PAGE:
Population Viability Analysis II: Demographic models

I.  Projection matrix models

- Assess vital rates of particular class
- May be more accurate for a species that has undergone change in vital rate
- Particularly well suited to understand effects of different management scenarios

2.  Primary disadvantage is that demographic models require more parameters

3.  Requirements
- Ideally, at least 2-3 years of demographic data
- Age-, size-, or stage-structured data

4.  Use three types of parameters
1.  Survival
2.  State
3.  Number of offspring

II.  Constructing a Matrix Model

Step 1: Conduct a demographic study
-individuals representative of entire population
-censuses at regular intervals
-ideally, enough data to estimate variability

Step 2: Is population best classified by age, size or life stage?
-Can be a mix
-Usually track one sex (females)
-States highly correlated with all vital rates
-Balance between accuracy and practicality
-Setting class boundaries balances information and numbers

Step 3: Estimate vital rates
-Comment on vital rates v. matrix elements
-Rates depend on timing of data collection
-Ratios
-Capture-recapture

Step 4: Construct a projection matrix

Step 5. Construct an initial population vector

Step 6: Project the matrix
- matrix multiplication
- How to calculate λ
The dominant eigenvalue of the matrix
Aw = λ1w
- The stable age distribution
the right eigenvector of the matrix
Aw = λ1w
- Reproductive value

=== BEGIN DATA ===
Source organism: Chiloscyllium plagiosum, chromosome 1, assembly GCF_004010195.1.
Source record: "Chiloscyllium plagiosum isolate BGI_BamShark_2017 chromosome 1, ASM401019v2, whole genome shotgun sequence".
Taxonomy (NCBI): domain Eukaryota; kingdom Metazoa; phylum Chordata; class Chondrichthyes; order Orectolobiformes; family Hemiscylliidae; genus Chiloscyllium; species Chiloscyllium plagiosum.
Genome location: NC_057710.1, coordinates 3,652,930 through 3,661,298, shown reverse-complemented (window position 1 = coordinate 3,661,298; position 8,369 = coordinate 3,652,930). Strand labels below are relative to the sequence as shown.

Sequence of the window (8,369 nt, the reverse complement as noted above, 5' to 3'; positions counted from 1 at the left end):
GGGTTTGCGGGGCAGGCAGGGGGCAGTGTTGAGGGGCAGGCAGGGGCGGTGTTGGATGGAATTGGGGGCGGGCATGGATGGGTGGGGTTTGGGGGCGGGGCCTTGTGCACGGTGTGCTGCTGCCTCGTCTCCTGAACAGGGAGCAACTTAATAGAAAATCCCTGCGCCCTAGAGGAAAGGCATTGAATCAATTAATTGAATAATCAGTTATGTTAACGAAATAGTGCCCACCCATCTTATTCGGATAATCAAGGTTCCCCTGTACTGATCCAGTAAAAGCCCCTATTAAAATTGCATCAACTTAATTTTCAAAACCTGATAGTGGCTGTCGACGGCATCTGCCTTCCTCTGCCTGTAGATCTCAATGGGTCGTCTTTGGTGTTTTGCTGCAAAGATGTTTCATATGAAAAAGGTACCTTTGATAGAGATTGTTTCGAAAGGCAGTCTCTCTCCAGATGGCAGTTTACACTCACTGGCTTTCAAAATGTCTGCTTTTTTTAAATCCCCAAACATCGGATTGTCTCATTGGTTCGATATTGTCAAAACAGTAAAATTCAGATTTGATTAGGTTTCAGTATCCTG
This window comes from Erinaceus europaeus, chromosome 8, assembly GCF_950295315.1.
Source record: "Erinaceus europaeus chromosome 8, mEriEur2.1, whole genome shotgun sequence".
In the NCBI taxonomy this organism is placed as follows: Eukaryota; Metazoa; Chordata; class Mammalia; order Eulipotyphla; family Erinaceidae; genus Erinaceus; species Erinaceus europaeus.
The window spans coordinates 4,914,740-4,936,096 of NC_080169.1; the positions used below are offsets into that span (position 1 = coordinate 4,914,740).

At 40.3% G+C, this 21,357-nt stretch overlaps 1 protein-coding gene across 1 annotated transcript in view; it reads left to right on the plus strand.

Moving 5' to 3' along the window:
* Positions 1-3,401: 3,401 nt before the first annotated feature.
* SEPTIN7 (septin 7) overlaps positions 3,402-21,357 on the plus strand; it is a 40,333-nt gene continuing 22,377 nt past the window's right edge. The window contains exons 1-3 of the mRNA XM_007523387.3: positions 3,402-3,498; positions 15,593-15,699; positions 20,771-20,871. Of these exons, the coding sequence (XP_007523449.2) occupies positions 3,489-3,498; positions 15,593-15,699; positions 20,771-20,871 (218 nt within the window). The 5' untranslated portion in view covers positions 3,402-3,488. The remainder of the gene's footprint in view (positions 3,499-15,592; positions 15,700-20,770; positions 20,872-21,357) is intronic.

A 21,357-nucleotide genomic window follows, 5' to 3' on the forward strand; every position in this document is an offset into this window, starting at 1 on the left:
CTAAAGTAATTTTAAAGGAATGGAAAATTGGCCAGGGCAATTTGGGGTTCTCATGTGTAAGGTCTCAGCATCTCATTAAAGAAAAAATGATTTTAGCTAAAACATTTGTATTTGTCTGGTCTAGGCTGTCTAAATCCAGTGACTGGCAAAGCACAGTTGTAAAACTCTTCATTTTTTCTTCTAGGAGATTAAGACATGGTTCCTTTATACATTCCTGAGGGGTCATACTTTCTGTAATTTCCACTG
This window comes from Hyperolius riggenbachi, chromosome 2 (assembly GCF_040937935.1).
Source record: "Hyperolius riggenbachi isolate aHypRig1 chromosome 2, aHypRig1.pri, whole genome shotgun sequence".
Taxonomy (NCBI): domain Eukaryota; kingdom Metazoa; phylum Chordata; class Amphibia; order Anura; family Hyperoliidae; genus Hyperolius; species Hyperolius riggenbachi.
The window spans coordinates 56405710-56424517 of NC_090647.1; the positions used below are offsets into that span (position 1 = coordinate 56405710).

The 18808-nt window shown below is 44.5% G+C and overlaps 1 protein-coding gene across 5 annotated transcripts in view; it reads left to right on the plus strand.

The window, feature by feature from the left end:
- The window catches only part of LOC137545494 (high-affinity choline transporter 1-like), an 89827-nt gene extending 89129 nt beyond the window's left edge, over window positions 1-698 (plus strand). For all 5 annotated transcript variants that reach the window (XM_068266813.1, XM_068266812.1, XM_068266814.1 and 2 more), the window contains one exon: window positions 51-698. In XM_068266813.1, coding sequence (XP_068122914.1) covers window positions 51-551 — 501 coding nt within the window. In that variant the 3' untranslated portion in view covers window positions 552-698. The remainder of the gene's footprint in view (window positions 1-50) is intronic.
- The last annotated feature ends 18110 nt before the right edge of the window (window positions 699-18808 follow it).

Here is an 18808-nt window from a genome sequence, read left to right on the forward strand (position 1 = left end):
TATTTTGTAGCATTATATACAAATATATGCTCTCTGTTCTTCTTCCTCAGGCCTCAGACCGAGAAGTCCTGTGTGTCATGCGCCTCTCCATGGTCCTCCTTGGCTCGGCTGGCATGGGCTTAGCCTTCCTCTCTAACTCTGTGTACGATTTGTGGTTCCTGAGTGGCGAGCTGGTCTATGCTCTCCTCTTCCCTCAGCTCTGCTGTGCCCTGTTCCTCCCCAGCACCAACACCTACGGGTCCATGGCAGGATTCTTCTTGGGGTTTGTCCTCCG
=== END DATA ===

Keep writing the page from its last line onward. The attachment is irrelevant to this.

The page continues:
the relative contribution of each class to future population growth
the left eigenvector of the matrix, v’A = λ1v’

Step 7:  Sensitivity analysis

A.  Any approach to estimate the effects of a change in a vital rate or matrix element on any measure of  population viability

1. Easy approach: change a vital rate slightly, and observe changes in λ

2.  More complicated approach:
a.  Solve sensitivity analytically, using stable age distribution and reproductive value
Sij = δλ1/δaij = Σ (viwj/vkwk)

b.  More complicated for vital rates, especially those that affect more than one matrix element

B.  Elasticity analysis

1. Often a fairer measure of the relative importance of changing a vital rate on viability

2. Accounts for the proportional change in λ relative to the proportional change in a vital rate

III.  Incorporating variability into matrix models

1.  Different matrices represent different environmental conditions
a.  Have computer select a matrix for each model time step
b.  Can incorporate environmental correlations
c.  Long-term population growth rate is predicted by the most likely log population growth rate
– determine population size over a series of years
– take the arithmetic mean of log (N(t+1)/N(t)) generated from all pairs of adjacent years (= log λs)
– determine CDF

2.  Construct a matrix with random variables
a.  Estimate parameters
– Ideally, mean, variance, and correlation for each parameter

b. Incorporate correlations in vital rates

c. Incorporate density dependence
– need to determine presence and functional form for many parameters
– Many classes that may exert effects on any given class – which ones?
– Assume a maximum number of individuals in one or more classes
– Model specific vital rates with density dependent functions

d.  Simulate population growth to determine CDF